When you have 40,000 people come into your home every night, you want to make sure they’re taken care of, they’re fed, they’re parked and they’re having a good time. That’s what we’re trying to do. We’re building that same experience. That’s watching your concessions to make sure they’re affordable, that's making sure you have the right merchandise, the right food, affordable pricing, you’re selling tickets, bringing groups in, doing all the stuff in the community that you need to do, doing outreaches, selling your sponsors, all of your signage throughout the stadium, merchandise sales in the team store, all of that on the business.

Q: ( - Wow you have your hands full, huh?

A: (Dennis Kuhl) - I do have my hands full. It’s a challenge, but it’s a good challenge. Every day there is another challenge out there to make the Angels experience even better.

Q: ( - True, like every good job or challenge, it’s good to have surrounded yourself around solid people.

A: (Dennis Kuhl) – That’s right and when you have somebody like Arte, you know his direction, it’s a lot easier because you know what he wants and how he wants to go with it. He’s really a perfectionist, he really is and we always move forward. We know that and we always move forward.

Q: ( - Do you see AM 830 KLAA Angels Radio as a success after a year of being on the airwaves? Anything new in store for AM 830 in 2009 or beyond?

A: (Dennis Kuhl) - We see all of that as moving forward, every day getting better and better. That’s a new project that I’m overseeing. It’s been a real interesting experience for me because it’s something that I’ve never done before. But when you put the right people in the right positions. it makes it a lot easier. I feel like we’ve been fortunate. I’m real happy with the talent, like Jeff Biggs, Roger Lodge and Dave Smith — I think they’re good. I think we have a long way to go, but we’re making headway. Our deal with KFWB is something new and exciting because we want to make sure everybody can listen to the station. It’s just another outlet for us. I think everyone wishes they could broadcast their own games.

Q: ( - Yeah, it has been a pleasure working with Paul Sakrison and Julio Morataya at AM 830. By the way, we’re all thankful for your interest in our content that we’ve supplied for the AM 830 Website going on a year now.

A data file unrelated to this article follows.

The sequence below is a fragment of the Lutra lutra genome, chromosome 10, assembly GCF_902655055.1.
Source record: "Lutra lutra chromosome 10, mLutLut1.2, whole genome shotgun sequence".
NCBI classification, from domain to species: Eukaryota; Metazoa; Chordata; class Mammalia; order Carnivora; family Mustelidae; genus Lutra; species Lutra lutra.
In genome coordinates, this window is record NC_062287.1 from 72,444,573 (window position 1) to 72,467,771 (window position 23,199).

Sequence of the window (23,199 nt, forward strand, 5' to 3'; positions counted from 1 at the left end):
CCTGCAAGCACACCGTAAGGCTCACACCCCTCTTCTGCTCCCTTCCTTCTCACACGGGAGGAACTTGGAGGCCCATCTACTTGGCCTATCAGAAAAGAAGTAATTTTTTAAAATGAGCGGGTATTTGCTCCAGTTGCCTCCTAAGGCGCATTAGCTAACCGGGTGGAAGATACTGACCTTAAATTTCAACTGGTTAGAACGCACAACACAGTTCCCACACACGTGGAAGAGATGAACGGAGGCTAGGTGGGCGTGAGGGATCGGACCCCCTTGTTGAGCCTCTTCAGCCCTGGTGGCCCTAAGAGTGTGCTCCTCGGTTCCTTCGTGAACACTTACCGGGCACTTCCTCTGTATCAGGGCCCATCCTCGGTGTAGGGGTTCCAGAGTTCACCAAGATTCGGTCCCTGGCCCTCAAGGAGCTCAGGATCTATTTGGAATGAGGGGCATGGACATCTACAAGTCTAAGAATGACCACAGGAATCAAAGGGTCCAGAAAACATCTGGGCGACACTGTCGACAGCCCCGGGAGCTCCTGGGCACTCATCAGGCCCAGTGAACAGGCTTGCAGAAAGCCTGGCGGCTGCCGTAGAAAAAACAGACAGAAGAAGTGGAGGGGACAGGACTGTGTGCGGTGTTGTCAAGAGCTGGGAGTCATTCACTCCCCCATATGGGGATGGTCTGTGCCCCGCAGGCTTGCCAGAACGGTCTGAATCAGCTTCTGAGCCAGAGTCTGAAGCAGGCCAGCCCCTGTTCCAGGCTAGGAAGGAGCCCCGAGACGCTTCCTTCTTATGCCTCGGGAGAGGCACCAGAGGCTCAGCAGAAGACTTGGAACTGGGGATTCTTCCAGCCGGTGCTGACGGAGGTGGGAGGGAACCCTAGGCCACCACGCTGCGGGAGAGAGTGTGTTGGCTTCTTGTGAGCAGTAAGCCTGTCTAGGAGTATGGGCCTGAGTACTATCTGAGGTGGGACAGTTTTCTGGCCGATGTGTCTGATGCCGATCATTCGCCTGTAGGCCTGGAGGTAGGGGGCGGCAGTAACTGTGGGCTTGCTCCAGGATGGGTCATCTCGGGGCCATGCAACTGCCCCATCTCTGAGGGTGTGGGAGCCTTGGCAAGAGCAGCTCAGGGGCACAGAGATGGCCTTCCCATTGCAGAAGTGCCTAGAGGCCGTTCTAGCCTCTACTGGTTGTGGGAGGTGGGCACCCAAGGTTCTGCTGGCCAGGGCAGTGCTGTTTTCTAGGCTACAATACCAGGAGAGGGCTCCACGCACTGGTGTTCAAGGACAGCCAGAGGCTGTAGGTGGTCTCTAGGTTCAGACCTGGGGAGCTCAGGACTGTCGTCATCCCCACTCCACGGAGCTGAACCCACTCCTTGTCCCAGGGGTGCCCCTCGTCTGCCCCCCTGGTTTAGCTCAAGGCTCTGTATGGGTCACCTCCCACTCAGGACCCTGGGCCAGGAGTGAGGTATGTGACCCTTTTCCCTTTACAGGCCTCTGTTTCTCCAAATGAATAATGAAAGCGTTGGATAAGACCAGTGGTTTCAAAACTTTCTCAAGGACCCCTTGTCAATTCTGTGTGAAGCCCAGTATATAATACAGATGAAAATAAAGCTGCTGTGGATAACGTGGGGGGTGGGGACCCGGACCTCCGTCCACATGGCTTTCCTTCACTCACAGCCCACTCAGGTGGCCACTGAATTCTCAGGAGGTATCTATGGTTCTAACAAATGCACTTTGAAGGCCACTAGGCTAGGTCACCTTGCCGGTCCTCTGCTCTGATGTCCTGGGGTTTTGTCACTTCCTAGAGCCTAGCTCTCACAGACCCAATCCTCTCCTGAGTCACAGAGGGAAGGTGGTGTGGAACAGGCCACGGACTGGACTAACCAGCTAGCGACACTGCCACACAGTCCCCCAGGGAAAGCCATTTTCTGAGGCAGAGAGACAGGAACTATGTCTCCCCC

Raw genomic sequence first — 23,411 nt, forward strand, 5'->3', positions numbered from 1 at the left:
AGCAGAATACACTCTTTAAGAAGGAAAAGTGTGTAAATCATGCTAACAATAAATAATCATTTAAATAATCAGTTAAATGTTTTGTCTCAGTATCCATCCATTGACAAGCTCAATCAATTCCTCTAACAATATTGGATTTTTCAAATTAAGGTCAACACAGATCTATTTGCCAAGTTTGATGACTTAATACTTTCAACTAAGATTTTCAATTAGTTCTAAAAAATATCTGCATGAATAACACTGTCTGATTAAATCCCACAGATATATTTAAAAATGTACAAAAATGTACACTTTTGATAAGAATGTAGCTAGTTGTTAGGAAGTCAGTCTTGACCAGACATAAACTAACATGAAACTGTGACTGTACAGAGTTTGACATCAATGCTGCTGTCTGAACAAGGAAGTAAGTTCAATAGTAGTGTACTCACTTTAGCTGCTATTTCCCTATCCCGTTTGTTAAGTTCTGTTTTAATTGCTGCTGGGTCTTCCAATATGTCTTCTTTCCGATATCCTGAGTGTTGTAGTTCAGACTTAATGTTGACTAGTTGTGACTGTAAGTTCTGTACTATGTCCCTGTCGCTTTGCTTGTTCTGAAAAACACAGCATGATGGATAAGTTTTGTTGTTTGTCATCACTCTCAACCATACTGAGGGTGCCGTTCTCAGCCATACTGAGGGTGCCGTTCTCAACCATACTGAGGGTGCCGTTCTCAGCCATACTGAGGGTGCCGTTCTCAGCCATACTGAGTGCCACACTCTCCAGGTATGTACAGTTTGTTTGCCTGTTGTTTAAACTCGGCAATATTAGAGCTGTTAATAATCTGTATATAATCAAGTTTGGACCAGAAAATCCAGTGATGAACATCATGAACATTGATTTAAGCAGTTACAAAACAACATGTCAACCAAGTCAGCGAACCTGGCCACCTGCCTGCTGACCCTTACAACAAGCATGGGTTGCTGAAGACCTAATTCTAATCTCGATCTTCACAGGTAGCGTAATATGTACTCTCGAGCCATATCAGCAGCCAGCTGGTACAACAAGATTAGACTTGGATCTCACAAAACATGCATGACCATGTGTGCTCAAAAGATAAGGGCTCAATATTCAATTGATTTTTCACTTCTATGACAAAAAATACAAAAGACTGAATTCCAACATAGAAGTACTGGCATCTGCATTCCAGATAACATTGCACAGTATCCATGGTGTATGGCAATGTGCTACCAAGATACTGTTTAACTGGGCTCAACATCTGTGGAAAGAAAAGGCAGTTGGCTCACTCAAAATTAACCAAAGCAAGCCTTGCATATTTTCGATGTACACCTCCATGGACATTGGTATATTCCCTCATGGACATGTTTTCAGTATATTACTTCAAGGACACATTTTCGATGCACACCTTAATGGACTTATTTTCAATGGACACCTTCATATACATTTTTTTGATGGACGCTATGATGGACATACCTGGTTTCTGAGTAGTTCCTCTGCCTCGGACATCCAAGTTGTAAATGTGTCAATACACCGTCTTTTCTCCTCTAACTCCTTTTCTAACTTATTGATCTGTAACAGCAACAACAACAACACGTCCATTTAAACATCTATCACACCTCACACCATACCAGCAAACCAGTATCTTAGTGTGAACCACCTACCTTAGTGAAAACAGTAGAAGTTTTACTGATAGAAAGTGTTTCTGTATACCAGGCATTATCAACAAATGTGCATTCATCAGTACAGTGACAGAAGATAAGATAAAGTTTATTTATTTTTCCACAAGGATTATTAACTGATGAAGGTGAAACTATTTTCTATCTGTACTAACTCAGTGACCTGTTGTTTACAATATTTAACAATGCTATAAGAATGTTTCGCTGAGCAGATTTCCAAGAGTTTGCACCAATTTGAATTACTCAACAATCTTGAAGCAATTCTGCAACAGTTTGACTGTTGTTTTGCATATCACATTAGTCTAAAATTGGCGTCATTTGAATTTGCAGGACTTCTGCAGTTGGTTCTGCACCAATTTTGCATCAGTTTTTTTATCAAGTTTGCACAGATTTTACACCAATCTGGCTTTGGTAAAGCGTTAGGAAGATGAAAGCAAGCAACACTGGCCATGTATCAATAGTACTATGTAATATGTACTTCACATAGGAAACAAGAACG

A: (Dennis Kuhl) - Thank you for the content, it’s great. It just enhances everything. I like the idea. The big thing now for a Website to work is that it needs content — and good content — and that’s what you’ve supplied for us. It helps both of us out.

Julio has been after me for bringing him on. I love Julio Morataya’s ideas; he’s very creative. Radio is about promotion and promoting your radio station. They've taught me a lot. They work with anybody, Paul and “Pollo,” the guys, they share ideas together, the guys come up here and say, “We got this great idea, what do you think?” I say, “Let's go, let’s make it happen.” So, just great guys to work with.

Q: (Angelswin) - A couple Tuesdays ago, we had two of our writers Adam Dodge and Eric Denton on the air live with Jeff Biggs and they had a great time on Angels radio.

A: (Dennis Kuhl) - Jeff Biggs is a great guy, isn’t he? I really, really like Jeff. He does a really good job at 830. He has a tough job sometimes at night with some of the testy callers. He had one guy on last night and I said, “Come on, Jeff, get him off the air.” (laughs) Radio has been a real treat.

Q: ( - Can you measure how successful the name change has been in terms of increased revenues?

A: (Dennis Kuhl) - Well, no you really can’t measure that yet. It’s tough to measure something like that. We just feel it has opened doors for us from the standpoint of it has gotten us larger accounts. We feel that we’ve gotten our name on the map. It is going to take a long time. To me, it’s all about building the brand. We’re more concerned with building the “A,” the color red and “Angels.” That's what we’ve focused on since we’ve got it.

I look at brands out there all the time. The Yankees have one of the greatest brands; they’ve never changed their uniforms, they’re the same all the time. I just think they’ve done a tremendous job with their brand. The Dodgers and Lakers have a great brand; I watched them and see how they’ve branded their name. It just takes a long time. It didn’t happen overnight for the Yankees, Cubs, Dodgers or Lakers. It didn’t happen overnight, it takes a lot of years to build your brand.

Q: ( - How does Angel merchandise sales rank in relation to the rest of Major League Baseball? What are the annual sales in dollars?

A: (Dennis Kuhl) – We’re right up there in the top-10 from what I understand, from the information I’ve received.

Q: ( - What has been the impact of the recession on advertising, corporate suite renewal and season ticket renewal and how will this affect the Angels 2009 revenues?

A: (Dennis Kuhl) – Well, you know, (sigh), we feel very confident that the people have supported us very well here in Orange County and our sales are — we’re going to see a little bit of an effect, but we’re real optimistic that we’re going to do real well this year from that standpoint. To give you an idea about sponsorships, instead of having one or two huge sponsors, we’ve had to work harder at going out and finding four to five more sponsors. It’s just you adapt to the economy and you adapt to what is going on. We will do things, we will really work hard on group sales to fill the stadium, we’ll work hard on anything else we can to get people to come see a game. It is going to affect everybody and I think the biggest thing I hear out there is that people are just being cautious right now. But a baseball game is a fun thing to do, it's a family thing to do and I still think that people love the game so much that they’ll come out. Maybe they won’t come out 10 times a year, but they’ll come out eight times a year.